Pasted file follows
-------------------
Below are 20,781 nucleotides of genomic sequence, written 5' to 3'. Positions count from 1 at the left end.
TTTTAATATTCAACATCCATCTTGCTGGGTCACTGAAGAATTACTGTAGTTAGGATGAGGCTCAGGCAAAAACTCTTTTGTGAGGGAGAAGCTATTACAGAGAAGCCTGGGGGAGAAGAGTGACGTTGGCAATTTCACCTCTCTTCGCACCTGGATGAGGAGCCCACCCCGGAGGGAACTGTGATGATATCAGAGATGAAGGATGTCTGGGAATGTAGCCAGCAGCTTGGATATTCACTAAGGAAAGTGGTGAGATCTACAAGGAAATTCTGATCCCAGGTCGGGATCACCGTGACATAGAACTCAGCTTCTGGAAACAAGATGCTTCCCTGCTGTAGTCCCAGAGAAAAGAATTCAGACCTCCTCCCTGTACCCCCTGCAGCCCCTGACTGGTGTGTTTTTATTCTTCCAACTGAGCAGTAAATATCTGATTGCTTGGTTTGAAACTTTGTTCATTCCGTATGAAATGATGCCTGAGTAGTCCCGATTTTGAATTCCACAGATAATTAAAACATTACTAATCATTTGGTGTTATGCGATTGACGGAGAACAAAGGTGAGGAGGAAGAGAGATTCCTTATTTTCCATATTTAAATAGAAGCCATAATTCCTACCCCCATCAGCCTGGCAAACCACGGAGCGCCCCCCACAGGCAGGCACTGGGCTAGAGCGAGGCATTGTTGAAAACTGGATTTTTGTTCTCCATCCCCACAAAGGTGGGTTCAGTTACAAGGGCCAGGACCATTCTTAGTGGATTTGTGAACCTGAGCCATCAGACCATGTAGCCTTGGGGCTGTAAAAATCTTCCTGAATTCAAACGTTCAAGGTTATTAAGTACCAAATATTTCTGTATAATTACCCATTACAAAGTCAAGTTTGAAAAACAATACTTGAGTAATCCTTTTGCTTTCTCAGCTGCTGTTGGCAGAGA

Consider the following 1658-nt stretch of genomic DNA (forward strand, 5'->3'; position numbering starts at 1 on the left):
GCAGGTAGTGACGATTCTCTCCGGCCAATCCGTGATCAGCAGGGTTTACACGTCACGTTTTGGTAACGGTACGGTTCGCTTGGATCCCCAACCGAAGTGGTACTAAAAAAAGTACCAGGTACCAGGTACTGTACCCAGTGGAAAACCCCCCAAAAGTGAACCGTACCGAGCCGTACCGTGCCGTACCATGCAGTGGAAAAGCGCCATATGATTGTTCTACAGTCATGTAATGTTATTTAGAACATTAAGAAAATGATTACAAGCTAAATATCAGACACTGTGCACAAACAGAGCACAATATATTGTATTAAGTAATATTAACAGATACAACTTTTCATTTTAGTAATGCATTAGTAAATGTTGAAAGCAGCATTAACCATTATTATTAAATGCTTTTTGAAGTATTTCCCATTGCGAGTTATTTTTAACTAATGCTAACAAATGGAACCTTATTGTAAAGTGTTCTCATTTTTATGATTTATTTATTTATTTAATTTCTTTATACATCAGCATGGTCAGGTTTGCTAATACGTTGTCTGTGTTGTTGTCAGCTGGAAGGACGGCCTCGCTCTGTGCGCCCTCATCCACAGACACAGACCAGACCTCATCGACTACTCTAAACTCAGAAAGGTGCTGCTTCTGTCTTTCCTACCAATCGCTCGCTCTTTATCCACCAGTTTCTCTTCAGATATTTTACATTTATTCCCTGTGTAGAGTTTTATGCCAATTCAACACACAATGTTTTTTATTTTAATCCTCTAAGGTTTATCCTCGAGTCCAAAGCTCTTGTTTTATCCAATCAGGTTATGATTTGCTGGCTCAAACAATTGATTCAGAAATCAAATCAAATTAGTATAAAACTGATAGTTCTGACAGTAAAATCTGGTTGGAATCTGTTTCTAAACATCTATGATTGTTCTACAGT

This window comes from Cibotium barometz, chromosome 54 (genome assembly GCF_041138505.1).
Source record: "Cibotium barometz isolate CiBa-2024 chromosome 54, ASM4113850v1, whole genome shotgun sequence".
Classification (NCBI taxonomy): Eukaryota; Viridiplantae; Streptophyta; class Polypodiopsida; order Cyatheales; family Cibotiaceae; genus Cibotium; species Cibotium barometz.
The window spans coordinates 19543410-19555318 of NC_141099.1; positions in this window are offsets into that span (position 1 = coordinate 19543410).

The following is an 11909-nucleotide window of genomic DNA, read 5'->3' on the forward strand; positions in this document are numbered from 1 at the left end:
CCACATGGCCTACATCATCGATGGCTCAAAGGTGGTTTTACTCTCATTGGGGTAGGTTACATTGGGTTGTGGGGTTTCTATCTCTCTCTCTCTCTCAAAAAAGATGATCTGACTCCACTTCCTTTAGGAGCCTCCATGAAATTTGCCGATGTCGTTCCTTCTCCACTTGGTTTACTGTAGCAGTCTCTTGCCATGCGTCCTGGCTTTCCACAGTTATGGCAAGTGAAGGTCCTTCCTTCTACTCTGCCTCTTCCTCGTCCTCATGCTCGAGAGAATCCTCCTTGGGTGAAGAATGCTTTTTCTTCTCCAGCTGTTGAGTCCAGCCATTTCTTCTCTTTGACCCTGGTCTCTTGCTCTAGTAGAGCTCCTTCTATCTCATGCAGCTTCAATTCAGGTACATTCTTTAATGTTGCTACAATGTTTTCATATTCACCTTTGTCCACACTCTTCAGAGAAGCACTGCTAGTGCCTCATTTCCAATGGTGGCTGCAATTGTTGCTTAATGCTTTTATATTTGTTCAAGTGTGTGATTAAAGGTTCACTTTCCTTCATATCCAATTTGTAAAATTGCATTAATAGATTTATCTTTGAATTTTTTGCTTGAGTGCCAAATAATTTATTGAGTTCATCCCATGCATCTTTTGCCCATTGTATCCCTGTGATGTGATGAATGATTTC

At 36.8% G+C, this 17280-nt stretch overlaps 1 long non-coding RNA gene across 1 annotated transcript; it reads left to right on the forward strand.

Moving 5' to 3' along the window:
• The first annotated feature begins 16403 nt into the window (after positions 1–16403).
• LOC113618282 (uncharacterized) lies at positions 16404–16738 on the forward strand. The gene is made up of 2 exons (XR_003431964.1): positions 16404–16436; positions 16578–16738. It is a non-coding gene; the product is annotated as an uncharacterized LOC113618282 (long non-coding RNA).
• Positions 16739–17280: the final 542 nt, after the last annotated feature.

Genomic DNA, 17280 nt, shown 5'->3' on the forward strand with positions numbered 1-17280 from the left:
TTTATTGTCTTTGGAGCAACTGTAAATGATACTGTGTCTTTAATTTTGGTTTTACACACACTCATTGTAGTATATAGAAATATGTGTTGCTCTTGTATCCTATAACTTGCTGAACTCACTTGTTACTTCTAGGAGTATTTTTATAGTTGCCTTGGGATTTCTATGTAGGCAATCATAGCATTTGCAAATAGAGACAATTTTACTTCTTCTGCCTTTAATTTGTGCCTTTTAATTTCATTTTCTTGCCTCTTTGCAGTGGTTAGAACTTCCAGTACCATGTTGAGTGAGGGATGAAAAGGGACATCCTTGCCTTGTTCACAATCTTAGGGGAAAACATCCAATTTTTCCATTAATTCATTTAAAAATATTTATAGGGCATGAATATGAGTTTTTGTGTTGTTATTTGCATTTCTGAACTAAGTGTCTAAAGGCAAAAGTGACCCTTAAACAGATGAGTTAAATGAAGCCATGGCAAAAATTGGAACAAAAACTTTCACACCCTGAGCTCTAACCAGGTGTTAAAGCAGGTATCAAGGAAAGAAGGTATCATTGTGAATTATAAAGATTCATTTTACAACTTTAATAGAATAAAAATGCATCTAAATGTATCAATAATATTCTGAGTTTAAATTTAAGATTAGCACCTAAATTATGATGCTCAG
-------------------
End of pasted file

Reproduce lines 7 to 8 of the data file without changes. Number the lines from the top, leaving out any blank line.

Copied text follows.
Classification (NCBI taxonomy): Eukaryota; Viridiplantae; Streptophyta; class Polypodiopsida; order Cyatheales; family Cibotiaceae; genus Cibotium; species Cibotium barometz.
The window spans coordinates 19543410-19555318 of NC_141099.1; positions in this window are offsets into that span (position 1 = coordinate 19543410).